In the next article I hope to say more about the approach to evangelism which we have inherited from previous generations.
Evangelism in historical perspective
Clarion article (2 of a series of 3)
A.J. de Visser
In the previous article we looked at evangelism from a Biblical perspective. In this article we look at the approach to evangelism which we have inherited in the Canadian Reformed tradition. We are looking for answers to questions such as: How important has evangelism been in the history of our churches? What methods and approaches have been used? Has evangelism been viewed as the task of office-bearers or rather the calling of ordinary church members? Has evangelism been a ministry that was discussed at major assemblies or was it left to the initiative of the local churches?
The New Testament reveals to us that both ‘ordinary believers’ and ‘office-bearers’ participated in the ministry of evangelism. In Acts 11 we read that Greek speaking Christians from Cyprus and Cyrene went to the city of Antioch “and began to speak to Greeks also, telling them the good news about the Lord Jesus” (vs. 20). Here we have an example of ordinary believers evangelizing others. The Lord blessed their efforts. At the same time we note that Barnabas and Saul soon became involved in the work, teaching the gospel in Antioch for a whole year (vs. 26). It is a beautiful example of ordinary believers and office-bearers working together in the ministry of the spreading of the gospel.
Early Christian church
In the early Christian church the same approach was used. Ordinary believers would use their social networks, live a Christian life among unbelievers, use opportunities to speak about the gospel and take friends and relatives to church. Once people started coming to church and showed genuine interest, they would enter a program of instruction aimed at bringing them to faith.
The church father Augustine wrote an evangelism course entitled ‘On the Instruction of Newcomers’ (Latin title: De Catechizandis Rudibus). From this book and other sources we know that newcomers to the faith went through an initiation process that consisted of three stages. First, they were consideredinquirers. If their interest was serious they became catechumens and received thorough instruction into the Christian faith over a considerable period of time. This instruction was given by office-bearers (elders, deacons, bishops). Finally, if it became clear that they had come to faith they became competentes – which meant that they were ready to be baptized.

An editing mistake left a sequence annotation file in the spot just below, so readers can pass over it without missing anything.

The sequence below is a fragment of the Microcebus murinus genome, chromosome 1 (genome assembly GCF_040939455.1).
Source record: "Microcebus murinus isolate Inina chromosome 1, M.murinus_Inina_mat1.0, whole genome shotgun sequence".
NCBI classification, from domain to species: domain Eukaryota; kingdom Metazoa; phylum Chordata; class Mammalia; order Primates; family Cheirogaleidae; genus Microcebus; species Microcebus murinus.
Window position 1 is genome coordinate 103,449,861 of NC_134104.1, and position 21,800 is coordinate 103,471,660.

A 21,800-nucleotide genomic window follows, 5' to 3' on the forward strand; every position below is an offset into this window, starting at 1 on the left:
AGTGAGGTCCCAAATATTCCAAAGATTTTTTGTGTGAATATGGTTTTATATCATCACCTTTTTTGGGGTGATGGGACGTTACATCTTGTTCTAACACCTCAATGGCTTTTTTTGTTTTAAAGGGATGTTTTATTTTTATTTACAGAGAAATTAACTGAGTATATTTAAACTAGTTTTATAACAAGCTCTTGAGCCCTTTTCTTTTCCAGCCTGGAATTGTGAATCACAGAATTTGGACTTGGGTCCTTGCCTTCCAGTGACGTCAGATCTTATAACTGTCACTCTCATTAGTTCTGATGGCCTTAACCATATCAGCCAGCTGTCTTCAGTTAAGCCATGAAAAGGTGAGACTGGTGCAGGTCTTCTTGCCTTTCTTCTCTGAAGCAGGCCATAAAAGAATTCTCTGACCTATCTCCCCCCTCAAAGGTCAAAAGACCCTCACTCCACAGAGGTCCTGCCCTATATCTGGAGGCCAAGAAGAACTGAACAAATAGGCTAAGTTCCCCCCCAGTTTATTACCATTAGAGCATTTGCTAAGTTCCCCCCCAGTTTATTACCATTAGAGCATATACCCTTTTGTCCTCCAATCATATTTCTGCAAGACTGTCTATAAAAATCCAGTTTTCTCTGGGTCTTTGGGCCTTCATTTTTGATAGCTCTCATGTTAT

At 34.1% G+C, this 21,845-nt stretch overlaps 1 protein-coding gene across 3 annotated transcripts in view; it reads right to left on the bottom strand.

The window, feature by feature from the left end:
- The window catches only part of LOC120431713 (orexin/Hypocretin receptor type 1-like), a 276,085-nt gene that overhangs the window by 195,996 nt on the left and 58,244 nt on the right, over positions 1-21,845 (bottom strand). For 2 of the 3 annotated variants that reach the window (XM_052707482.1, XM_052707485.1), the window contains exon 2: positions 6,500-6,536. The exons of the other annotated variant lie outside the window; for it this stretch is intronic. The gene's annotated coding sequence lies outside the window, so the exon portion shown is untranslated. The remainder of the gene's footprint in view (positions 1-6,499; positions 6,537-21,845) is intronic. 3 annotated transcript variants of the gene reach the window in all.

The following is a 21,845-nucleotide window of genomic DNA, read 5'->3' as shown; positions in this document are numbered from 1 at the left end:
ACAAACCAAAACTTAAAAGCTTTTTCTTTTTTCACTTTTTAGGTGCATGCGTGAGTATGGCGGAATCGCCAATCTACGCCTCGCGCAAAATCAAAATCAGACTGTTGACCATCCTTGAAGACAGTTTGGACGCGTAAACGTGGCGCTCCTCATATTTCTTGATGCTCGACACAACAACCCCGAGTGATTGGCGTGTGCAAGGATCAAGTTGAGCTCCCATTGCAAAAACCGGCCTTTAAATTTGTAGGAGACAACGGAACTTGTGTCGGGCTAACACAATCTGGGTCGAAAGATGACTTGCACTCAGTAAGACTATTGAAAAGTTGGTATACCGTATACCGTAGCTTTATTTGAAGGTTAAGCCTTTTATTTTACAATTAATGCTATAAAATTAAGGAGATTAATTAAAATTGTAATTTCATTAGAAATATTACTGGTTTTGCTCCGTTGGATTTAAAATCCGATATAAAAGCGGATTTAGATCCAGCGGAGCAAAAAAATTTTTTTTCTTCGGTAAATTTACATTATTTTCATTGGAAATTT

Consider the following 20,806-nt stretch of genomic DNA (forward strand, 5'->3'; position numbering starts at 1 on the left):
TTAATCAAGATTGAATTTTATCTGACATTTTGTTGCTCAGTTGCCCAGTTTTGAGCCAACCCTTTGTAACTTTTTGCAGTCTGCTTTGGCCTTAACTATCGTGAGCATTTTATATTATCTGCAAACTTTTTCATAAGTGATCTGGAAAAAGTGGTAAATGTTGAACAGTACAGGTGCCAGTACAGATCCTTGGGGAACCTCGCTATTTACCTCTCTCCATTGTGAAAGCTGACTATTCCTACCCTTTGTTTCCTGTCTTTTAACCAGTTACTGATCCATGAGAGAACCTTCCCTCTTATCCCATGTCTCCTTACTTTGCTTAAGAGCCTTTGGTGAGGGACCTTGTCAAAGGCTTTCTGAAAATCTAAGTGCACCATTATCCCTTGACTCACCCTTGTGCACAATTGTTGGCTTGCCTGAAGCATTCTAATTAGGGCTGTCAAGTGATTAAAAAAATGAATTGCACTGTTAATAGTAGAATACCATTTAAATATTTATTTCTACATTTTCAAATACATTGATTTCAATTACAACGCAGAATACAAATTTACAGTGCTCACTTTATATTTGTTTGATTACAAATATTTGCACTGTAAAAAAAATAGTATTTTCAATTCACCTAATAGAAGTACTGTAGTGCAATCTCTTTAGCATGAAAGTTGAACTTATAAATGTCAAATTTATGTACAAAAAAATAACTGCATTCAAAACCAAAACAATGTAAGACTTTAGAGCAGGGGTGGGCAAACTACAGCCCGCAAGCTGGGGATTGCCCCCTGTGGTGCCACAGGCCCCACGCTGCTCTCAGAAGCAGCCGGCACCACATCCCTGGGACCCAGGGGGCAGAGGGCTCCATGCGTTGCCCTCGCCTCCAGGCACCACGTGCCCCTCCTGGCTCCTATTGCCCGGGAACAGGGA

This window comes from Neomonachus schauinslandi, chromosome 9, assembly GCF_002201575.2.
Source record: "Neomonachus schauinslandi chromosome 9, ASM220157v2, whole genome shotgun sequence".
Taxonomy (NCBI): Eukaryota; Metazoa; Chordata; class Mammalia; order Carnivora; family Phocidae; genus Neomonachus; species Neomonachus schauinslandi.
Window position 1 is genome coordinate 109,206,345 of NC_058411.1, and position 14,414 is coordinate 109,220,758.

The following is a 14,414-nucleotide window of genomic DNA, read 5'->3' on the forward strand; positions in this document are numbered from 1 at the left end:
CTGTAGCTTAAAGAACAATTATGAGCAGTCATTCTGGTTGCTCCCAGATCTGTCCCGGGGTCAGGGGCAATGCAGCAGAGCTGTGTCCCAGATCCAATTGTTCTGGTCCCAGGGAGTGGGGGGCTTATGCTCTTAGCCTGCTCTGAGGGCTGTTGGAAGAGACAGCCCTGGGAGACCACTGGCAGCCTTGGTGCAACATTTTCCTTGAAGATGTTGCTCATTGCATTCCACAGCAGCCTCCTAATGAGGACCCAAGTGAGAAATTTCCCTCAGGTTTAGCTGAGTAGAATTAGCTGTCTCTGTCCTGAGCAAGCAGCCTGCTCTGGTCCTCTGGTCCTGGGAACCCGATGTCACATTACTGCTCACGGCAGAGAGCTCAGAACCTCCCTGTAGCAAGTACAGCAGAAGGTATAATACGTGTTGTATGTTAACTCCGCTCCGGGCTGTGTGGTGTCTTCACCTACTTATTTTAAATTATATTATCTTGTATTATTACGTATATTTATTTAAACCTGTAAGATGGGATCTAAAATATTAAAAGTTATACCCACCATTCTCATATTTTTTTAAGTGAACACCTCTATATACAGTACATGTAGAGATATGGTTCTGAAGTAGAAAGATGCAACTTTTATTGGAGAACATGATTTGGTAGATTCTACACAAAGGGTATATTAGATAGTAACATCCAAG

Throughout this process newcomers were expected to attend church services. It is interesting to read Augustine’s sermons and to note that he often had a word of application or exhortation for the catechumens who were present among the congregation.
One of the lessons we learn from the early Christian church is that the initiation of newcomers was a congregational ministry. Both ordinary members and office-bearers were involved in the process. Another lesson we learn is that the early church was not afraid to take newcomers through a program of thorough instruction.
During the Middle Ages the Christian church lost much of its strength. The Reformation of the 16th century was, among other things, an attempt to re-evangelize Western Europe. By that time most people in Western Europe were baptized but it did not mean much. Many people were ‘baptized pagans’ – they had been baptized in the Roman Catholic Church but they lived like pagans.